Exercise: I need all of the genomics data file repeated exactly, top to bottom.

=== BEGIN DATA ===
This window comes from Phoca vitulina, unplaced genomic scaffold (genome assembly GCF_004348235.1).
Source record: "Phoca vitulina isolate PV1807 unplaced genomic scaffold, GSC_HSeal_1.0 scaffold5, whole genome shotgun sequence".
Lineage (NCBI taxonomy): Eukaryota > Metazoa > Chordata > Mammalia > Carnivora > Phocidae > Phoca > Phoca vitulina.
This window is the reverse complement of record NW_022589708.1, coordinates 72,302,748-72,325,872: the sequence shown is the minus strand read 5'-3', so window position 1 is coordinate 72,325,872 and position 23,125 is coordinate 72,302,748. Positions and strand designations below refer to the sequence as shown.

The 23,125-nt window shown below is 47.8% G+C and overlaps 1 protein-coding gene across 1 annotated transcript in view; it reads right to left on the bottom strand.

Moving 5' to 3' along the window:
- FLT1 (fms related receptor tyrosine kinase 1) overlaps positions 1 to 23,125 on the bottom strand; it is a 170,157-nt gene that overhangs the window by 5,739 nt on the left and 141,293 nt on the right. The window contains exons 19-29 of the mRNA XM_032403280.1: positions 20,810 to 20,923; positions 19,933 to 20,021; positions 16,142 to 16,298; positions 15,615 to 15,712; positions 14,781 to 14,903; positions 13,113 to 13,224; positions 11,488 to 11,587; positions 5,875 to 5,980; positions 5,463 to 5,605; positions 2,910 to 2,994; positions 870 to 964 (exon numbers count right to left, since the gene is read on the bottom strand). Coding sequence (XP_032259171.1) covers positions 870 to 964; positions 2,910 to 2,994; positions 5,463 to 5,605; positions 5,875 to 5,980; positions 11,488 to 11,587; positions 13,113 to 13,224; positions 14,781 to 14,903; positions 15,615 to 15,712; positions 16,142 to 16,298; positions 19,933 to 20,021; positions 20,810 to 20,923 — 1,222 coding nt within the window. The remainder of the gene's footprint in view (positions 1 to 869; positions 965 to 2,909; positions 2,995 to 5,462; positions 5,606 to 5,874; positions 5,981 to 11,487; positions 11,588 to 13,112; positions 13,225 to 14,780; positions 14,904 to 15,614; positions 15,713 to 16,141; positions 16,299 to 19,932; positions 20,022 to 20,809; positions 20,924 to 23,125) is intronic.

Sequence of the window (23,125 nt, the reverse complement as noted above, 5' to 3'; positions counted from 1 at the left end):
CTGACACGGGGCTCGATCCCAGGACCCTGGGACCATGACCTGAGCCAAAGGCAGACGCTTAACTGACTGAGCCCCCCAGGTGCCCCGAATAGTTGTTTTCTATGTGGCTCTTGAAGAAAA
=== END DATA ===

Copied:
This window comes from Phoca vitulina, unplaced genomic scaffold (genome assembly GCF_004348235.1).
Source record: "Phoca vitulina isolate PV1807 unplaced genomic scaffold, GSC_HSeal_1.0 scaffold5, whole genome shotgun sequence".
Lineage (NCBI taxonomy): Eukaryota > Metazoa > Chordata > Mammalia > Carnivora > Phocidae > Phoca > Phoca vitulina.
This window is the reverse complement of record NW_022589708.1, coordinates 72,302,748-72,325,872: the sequence shown is the minus strand read 5'-3', so window position 1 is coordinate 72,325,872 and position 23,125 is coordinate 72,302,748. Positions and strand designations below refer to the sequence as shown.

The 23,125-nt window shown below is 47.8% G+C and overlaps 1 protein-coding gene across 1 annotated transcript in view; it reads right to left on the bottom strand.

Moving 5' to 3' along the window:
- FLT1 (fms related receptor tyrosine kinase 1) overlaps positions 1 to 23,125 on the bottom strand; it is a 170,157-nt gene that overhangs the window by 5,739 nt on the left and 141,293 nt on the right. The window contains exons 19-29 of the mRNA XM_032403280.1: positions 20,810 to 20,923; positions 19,933 to 20,021; positions 16,142 to 16,298; positions 15,615 to 15,712; positions 14,781 to 14,903; positions 13,113 to 13,224; positions 11,488 to 11,587; positions 5,875 to 5,980; positions 5,463 to 5,605; positions 2,910 to 2,994; positions 870 to 964 (exon numbers count right to left, since the gene is read on the bottom strand). Coding sequence (XP_032259171.1) covers positions 870 to 964; positions 2,910 to 2,994; positions 5,463 to 5,605; positions 5,875 to 5,980; positions 11,488 to 11,587; positions 13,113 to 13,224; positions 14,781 to 14,903; positions 15,615 to 15,712; positions 16,142 to 16,298; positions 19,933 to 20,021; positions 20,810 to 20,923 — 1,222 coding nt within the window. The remainder of the gene's footprint in view (positions 1 to 869; positions 965 to 2,909; positions 2,995 to 5,462; positions 5,606 to 5,874; positions 5,981 to 11,487; positions 11,588 to 13,112; positions 13,225 to 14,780; positions 14,904 to 15,614; positions 15,713 to 16,141; positions 16,299 to 19,932; positions 20,022 to 20,809; positions 20,924 to 23,125) is intronic.

Sequence of the window (23,125 nt, the reverse complement as noted above, 5' to 3'; positions counted from 1 at the left end):
CTGACACGGGGCTCGATCCCAGGACCCTGGGACCATGACCTGAGCCAAAGGCAGACGCTTAACTGACTGAGCCCCCCAGGTGCCCCGAATAGTTGTTTTCTATGTGGCTCTTGAAGAAAA